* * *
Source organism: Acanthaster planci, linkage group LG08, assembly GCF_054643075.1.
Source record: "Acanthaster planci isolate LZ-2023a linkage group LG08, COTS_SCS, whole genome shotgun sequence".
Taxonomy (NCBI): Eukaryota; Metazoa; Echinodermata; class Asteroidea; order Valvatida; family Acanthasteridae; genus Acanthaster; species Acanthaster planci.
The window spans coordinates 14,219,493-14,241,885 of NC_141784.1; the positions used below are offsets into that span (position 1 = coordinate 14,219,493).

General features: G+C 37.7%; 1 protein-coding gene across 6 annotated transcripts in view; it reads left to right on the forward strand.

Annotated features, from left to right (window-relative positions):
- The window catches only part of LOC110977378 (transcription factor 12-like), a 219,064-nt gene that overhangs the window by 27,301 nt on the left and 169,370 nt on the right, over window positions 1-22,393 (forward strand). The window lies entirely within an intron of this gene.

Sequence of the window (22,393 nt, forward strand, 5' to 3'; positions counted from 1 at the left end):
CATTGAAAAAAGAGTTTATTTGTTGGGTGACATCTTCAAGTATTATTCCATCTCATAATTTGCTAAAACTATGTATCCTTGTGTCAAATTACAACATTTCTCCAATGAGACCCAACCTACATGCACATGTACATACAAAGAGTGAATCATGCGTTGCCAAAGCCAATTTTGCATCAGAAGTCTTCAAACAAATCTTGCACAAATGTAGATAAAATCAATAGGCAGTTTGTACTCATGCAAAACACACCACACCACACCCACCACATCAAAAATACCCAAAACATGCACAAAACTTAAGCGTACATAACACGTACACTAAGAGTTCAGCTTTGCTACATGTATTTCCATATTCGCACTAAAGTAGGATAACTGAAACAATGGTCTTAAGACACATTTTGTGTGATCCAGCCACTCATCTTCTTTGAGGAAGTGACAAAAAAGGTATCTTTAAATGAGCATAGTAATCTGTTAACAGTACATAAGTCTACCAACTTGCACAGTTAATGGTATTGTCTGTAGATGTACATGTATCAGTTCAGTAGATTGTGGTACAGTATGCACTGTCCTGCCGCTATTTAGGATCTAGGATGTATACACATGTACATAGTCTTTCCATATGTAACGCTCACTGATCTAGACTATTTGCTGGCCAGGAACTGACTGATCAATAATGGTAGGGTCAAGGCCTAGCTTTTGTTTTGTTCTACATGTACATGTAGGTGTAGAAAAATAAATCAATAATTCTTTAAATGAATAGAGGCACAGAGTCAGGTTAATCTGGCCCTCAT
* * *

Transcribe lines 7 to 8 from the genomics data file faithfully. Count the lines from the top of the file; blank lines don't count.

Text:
- The window catches only part of LOC110977378 (transcription factor 12-like), a 219,064-nt gene that overhangs the window by 27,301 nt on the left and 169,370 nt on the right, over window positions 1-22,393 (forward strand). The window lies entirely within an intron of this gene.

Sequence of the window (22,393 nt, forward strand, 5' to 3'; positions counted from 1 at the left end):